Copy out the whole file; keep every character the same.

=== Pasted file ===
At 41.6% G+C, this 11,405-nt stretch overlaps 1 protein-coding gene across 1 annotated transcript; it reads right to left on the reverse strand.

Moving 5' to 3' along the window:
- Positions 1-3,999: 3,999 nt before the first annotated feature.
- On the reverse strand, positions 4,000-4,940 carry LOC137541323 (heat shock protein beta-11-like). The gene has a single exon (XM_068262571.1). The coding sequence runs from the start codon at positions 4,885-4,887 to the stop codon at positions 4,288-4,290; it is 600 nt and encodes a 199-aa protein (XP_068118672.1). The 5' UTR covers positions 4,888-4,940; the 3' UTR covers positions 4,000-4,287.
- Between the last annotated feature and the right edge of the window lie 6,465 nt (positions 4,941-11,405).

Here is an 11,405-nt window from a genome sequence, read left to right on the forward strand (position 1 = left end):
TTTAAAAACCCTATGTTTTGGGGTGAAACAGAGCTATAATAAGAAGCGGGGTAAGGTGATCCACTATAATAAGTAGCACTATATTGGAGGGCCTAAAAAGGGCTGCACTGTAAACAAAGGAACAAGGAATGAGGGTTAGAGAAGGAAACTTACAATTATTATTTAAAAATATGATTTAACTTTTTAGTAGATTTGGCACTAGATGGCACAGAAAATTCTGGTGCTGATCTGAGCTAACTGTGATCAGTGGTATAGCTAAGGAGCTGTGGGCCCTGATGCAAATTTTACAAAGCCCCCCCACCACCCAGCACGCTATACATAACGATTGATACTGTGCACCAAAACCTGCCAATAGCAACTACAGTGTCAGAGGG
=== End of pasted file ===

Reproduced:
At 41.6% G+C, this 11,405-nt stretch overlaps 1 protein-coding gene across 1 annotated transcript; it reads right to left on the reverse strand.

Moving 5' to 3' along the window:
- Positions 1-3,999: 3,999 nt before the first annotated feature.
- On the reverse strand, positions 4,000-4,940 carry LOC137541323 (heat shock protein beta-11-like). The gene has a single exon (XM_068262571.1). The coding sequence runs from the start codon at positions 4,885-4,887 to the stop codon at positions 4,288-4,290; it is 600 nt and encodes a 199-aa protein (XP_068118672.1). The 5' UTR covers positions 4,888-4,940; the 3' UTR covers positions 4,000-4,287.
- Between the last annotated feature and the right edge of the window lie 6,465 nt (positions 4,941-11,405).

Here is an 11,405-nt window from a genome sequence, read left to right on the forward strand (position 1 = left end):
TTTAAAAACCCTATGTTTTGGGGTGAAACAGAGCTATAATAAGAAGCGGGGTAAGGTGATCCACTATAATAAGTAGCACTATATTGGAGGGCCTAAAAAGGGCTGCACTGTAAACAAAGGAACAAGGAATGAGGGTTAGAGAAGGAAACTTACAATTATTATTTAAAAATATGATTTAACTTTTTAGTAGATTTGGCACTAGATGGCACAGAAAATTCTGGTGCTGATCTGAGCTAACTGTGATCAGTGGTATAGCTAAGGAGCTGTGGGCCCTGATGCAAATTTTACAAAGCCCCCCCACCACCCAGCACGCTATACATAACGATTGATACTGTGCACCAAAACCTGCCAATAGCAACTACAGTGTCAGAGGG